Legal Blow for Zimbabwe over Land Invasions

By Patrick Goodenough | July 7, 2008 | 8:08 PM EDT

London ( - Zimbabwe's High Court Wednesday found a pro-government leader in contempt of court for overseeing the invasion of white-owned farms in the crisis-hit country.

The ruling comes as a further legal blow to President Robert Mugabe, his government and supporters involved in the land seizures, which have led to at least three deaths.

On Tuesday a white farmer was gunned down by a mob while trying to defend his farm. Earlier, another farmer was abducted and beaten to death, and a black policeman was killed while investigating assault complaints against squatters.

Opposition leaders voiced concern that Mugabe was ratcheting up tensions in order to declare a state of emergency as a pretext to cancel elections he fears his ruling party may lose.

The crisis has prompted the United States and other western countries to cut back on financial aid to the southern African nation.

The court ordered Chenjerai "Hitler" Hunzvi, a veteran of Zimbabwe's independence war, to prove by May 3 that he had taken active steps to end the invasion of hundreds of farms which he has been coordinating.

Some of those involved in the land grab are war veterans, although reports from Zimbabwe say others are not, with many too young to have fought during the 1970s.

It remains to be seen whether Hunzvi will obey the court order. The High Court ruled on March 17 that the occupations were illegal and should end, but Mugabe has continued to support them.

"How can I contradict the order of my president?" the veterans' leader asked reporters after the hearing in the capital, Harare.

Hunzvi then went directly to Mugabe's official residence, State House, for talks. Representatives of the farming community accompanied him, but said Mugabe told them to leave.

On Tuesday Mugabe exacerbated the fears of the beleaguered white community when he branded farmers "the enemies of Zimbabwe" during a speech to mark the country's 20th anniversary of independence.

Fearful of their safety, some farmers and their families have moved from their farms to stay with friends or relatives in the cities. Some abandoned farms have subsequently been torched by squatters.

Hundreds of whites Wednesday lined up at the British High Commission (embassy) to apply to regain citizenship. About one per cent of Zimbabwe's 12.5 million people are white, mostly of British origin.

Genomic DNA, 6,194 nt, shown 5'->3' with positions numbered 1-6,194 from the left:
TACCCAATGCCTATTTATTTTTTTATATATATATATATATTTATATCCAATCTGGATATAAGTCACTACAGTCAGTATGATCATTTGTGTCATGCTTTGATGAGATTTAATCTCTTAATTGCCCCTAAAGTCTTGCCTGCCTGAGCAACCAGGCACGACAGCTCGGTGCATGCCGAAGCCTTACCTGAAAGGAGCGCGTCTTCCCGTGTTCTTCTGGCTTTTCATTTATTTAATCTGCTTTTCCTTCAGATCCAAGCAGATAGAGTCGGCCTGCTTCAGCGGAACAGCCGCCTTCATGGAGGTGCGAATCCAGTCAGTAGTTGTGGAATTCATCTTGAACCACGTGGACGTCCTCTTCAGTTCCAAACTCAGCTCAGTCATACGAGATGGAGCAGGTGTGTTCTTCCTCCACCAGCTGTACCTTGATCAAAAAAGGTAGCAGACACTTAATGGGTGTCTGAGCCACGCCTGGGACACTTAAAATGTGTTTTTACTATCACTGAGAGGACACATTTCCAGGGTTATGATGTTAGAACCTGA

While Mugabe and his government insist the issue is about the fact most of the country's most productive land is owned by several thousand white farmers, his opponents say the crisis is clearly political.

Facing the strong possibility of defeat at the polls after 20 years in power, Mugabe is exploiting poor blacks' "land hunger" in an attempt to win back popular support, they say.

At least five members of a new opposition group, the Movement for Democratic Change, have been killed by Mugabe supporters in recent weeks. Many more have been assaulted and some arrested, and meetings have been disrupted.

Many whites support the MDC which says it, too, backs a program of land reform, but only one that is carried out in an orderly and legal manner.

International pressure

Britain has led international efforts to pressure Mugabe into abandoning his policies. Mugabe blames Britain for the land problem, saying the former colonial power had the historical responsibility to pay for land reforms needed to reverse colonial injustice.

At the request of Foreign Secretary Robin Cook, UN secretary-general Kofi Annan phoned Mugabe Tuesday to urge him to defuse the tension.

Mugabe agreed to send a high-level delegation to talks in London on April 27, a move welcomed by Cook.

While British officials say they have to move carefully to avoid exacerbating the crisis, opposition Conservatives continue to berate the government for not doing enough.

"Mr. Cook claims that action against Mugabe will make him a 'martyr'," said the Conservative spokesman on foreign affairs, Francis Maude.

"I ask: how many more black democracy activists and white farmers need to be made martyrs before something is done to end the violence and terror in Zimbabwe?"

Maude called for the Commonwealth, a grouping of Britain and its former colonies, to send a high-level delegation "to try to persuade Mugabe to restore the rule of law and end illegal farm occupation."

The Commonwealth should also begin discussions on suspending Zimbabwe's membership, and investigate the possibility of locating and freezing "the international assets of Mugabe and his cronies."

Zimbabwe's African neighbors have generally been quiet about the growing lawlessness, although there are fears in South Africa that landless black peasants may be encouraged to take similar action there.

In an editorial, The Times of London pointed out that South Africa's continued provision of subsidized electricity and oil to Zimbabwe was keeping the country afloat, and argued that Pretoria should cut the supply.

"For South Africa's sake, [President Thabo Mbeki] should tell Mr. Mugabe that no more will be supplied on credit unless an early date for elections is announced and adhered to.

"In Zimbabwe's parlous economic state, Mr. Mugabe and, crucially, the army officers on whom he increasingly depends have no choice but to take such a message more seriously than, on past form, he will take criticism from political luminaries far off in London," it said.

Patrick Goodenough
Patrick Goodenough
Spencer Journalism Fellow